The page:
President Obama can rewrite U.S. immigration policy all by himself. Who knew?
The Obama administration will stop deporting — and begin giving work permits — to younger illegal immigrants who entered the U.S. as children and have since led law-abiding lives. The administration’s policy will affect as many as 800,000 immigrants: they will avoid deportation and be eligible for work permits if they arrived in the U.S. before age 16, are younger than 30, and have been in the country for at least five continuous years.
This president has continually lied to people with my skin color and surname. I’m angry that he thinks me and other Latino-Americans too stupid to see this for what it is — election-year politics. I’m further upset that he is attempting to divert my attention from the most important issue facing my children: the state of the U.S. economy.
Our forebears came here in search of the economic freedom that had been taken from them in their leftist countries of origin. Yet under President Obama’s leadership, America is approaching the very thing my grandmother fled. The May jobs numbers spelled bad news for all Americans; whites and African-Americans were just as disgusted when the figures revealed that Hispanics were hit especially hard. (In May alone, the Hispanic unemployment rate soared from 10.3% to 11%.)
The last thing on my mind: trying to figure out how illegal immigrants can find work.
I’d prefer my president focus on putting Americans back to work — once we have full employment here, then we can turn our attention to helping the world. But that’s not President Obama’s way: he’s a “citizen of the world,” and I fear his collectivist mentality prevents him from taking care of business at home first.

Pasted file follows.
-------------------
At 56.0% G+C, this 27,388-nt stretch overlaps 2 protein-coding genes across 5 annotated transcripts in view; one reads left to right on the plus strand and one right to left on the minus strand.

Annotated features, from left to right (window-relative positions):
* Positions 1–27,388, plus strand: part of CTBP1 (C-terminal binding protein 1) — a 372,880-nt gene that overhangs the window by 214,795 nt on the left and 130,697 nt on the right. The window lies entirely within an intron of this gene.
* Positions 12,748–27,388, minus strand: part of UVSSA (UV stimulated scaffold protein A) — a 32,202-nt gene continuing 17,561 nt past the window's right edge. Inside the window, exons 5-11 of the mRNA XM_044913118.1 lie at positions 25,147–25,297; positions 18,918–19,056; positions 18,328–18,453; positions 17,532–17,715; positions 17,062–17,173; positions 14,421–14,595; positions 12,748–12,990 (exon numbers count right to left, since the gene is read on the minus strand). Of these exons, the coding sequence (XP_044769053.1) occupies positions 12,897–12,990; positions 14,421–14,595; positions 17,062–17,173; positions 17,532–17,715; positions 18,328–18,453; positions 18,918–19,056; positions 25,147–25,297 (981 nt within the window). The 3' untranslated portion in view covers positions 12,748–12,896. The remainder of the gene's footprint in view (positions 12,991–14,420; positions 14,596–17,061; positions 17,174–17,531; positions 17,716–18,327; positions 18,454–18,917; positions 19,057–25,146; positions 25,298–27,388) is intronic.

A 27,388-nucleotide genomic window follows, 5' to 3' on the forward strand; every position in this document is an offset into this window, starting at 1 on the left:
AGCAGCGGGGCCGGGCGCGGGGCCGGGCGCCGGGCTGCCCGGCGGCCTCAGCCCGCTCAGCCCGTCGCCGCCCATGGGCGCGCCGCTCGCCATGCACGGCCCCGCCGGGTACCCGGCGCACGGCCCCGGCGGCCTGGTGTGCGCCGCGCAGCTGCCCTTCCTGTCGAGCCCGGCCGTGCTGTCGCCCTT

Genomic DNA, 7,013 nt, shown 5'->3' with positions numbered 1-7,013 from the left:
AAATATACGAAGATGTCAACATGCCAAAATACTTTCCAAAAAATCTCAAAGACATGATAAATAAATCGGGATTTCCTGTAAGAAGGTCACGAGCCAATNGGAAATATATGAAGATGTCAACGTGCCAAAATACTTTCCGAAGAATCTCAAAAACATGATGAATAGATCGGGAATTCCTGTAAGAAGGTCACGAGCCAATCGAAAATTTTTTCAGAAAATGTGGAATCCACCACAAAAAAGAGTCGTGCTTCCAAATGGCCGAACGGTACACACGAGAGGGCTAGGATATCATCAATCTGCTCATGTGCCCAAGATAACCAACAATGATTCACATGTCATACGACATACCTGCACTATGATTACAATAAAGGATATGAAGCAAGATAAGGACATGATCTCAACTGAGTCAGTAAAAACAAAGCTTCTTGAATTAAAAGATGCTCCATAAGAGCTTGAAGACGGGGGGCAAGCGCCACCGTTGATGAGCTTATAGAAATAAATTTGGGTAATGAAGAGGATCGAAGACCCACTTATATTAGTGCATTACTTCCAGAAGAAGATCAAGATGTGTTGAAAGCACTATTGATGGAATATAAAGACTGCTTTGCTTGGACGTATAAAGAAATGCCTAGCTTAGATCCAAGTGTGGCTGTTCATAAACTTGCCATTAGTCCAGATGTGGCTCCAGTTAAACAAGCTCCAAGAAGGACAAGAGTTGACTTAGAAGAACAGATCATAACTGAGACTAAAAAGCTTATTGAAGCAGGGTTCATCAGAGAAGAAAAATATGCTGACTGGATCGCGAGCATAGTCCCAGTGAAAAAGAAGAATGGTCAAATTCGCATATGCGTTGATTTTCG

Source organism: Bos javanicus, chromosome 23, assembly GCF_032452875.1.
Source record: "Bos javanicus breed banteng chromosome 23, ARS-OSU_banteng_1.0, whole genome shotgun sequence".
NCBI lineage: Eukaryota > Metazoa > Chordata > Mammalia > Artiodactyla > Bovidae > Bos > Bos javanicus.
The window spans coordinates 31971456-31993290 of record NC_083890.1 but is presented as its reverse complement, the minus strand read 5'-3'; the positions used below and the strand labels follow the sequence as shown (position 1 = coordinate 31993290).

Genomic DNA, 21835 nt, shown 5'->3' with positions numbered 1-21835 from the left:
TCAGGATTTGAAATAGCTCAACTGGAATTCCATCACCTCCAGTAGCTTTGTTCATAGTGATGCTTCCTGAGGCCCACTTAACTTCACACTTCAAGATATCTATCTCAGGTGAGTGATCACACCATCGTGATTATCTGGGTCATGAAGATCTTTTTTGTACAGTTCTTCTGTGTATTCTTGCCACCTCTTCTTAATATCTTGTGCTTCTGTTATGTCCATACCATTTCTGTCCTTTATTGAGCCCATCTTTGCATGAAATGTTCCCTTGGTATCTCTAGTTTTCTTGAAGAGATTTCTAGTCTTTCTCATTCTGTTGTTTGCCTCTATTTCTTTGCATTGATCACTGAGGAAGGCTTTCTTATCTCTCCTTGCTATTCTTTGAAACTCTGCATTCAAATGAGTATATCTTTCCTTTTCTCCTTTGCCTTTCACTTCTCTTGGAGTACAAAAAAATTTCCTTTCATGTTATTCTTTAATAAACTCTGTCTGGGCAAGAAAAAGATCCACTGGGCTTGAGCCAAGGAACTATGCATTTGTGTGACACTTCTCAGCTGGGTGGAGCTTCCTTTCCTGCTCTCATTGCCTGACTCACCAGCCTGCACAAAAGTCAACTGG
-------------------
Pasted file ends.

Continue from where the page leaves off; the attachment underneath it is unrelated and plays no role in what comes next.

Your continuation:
Mr. Obama is supposedly well ahead of Mitt Romney within the Latino community, so why would he make this play? Likely, he did this because he isn’t as solid with Latinos as the mainstream press has presented him as being. At the start of 2010, the president enjoyed support from 69% of Hispanics, yet by October 2010 that figure hit 55%. The Democrats had taken the Latino vote for granted, which contributed to the historic 2010 “shellacking.” As of today, the president still hasn’t delivered on his 2008 promises of legal and illegal immigration reform, and he has reportedly deported over a million illegals — double George W. Bush’s total.
Obama’s crackdown was likely payback to his union supporters, who don’t like illegals very much: the sentiment was expressed long ago by Cesar Chavez, who famously referred to illegals as “human contraband” in congressional testimony. But when the Latino community cried foul over the deportations and the press got wind, the deportations stopped.
When polls ask who Latinos like, Romney or Obama, Obama wins hands-down. But the numbers from 2010 — and I suspect the current internals for the Obama campaign — show that like isn’t enough to get Latinos to the polls right now.
Latino groups were fighting mad at the president in the 2010 midterms. They actually took Obama at his word when he promised to address immigration issues in 2008. But it took a backseat to his stimulus spending, and then took a backseat to his Obamacare fight. When confronted, he claimed:
I just have to continue to say this notion that somehow I can just change the laws unilaterally is just not true. We are doing everything we can administratively. But the fact of the matter is there are laws on the books that I have to enforce.
I laugh when liberals try to convince me of George W. Bush’s supposed imperialism and lawlessness. And I have news for our president: not all Latinos are ignorant of the law; in fact, we American Latinos cherish our nation of laws. Some of us have studied our countries of origin, and now recognize when narcissistic thugs who sport the title “president” make unilateral decisions contradictory to established law or even their own prior claims.
I caution Mr. Obama not to believe the cover of Time magazine featuring illegals that arrogantly proclaims: “We are Americans. Just not legally.” It takes more to be an American than simply declaring yourself one.
The people of the world do not have a right to be an American. There is a process, as cumbersome as it is, to achieve that goal. It is my hope that legal U.S. Latinos will insist that the process of legal immigration be streamlined, while simultaneously insisting on the rule of law in the interim.
Legal Latinos value the rule of law as codified in the Constitution. It’s part of being an American.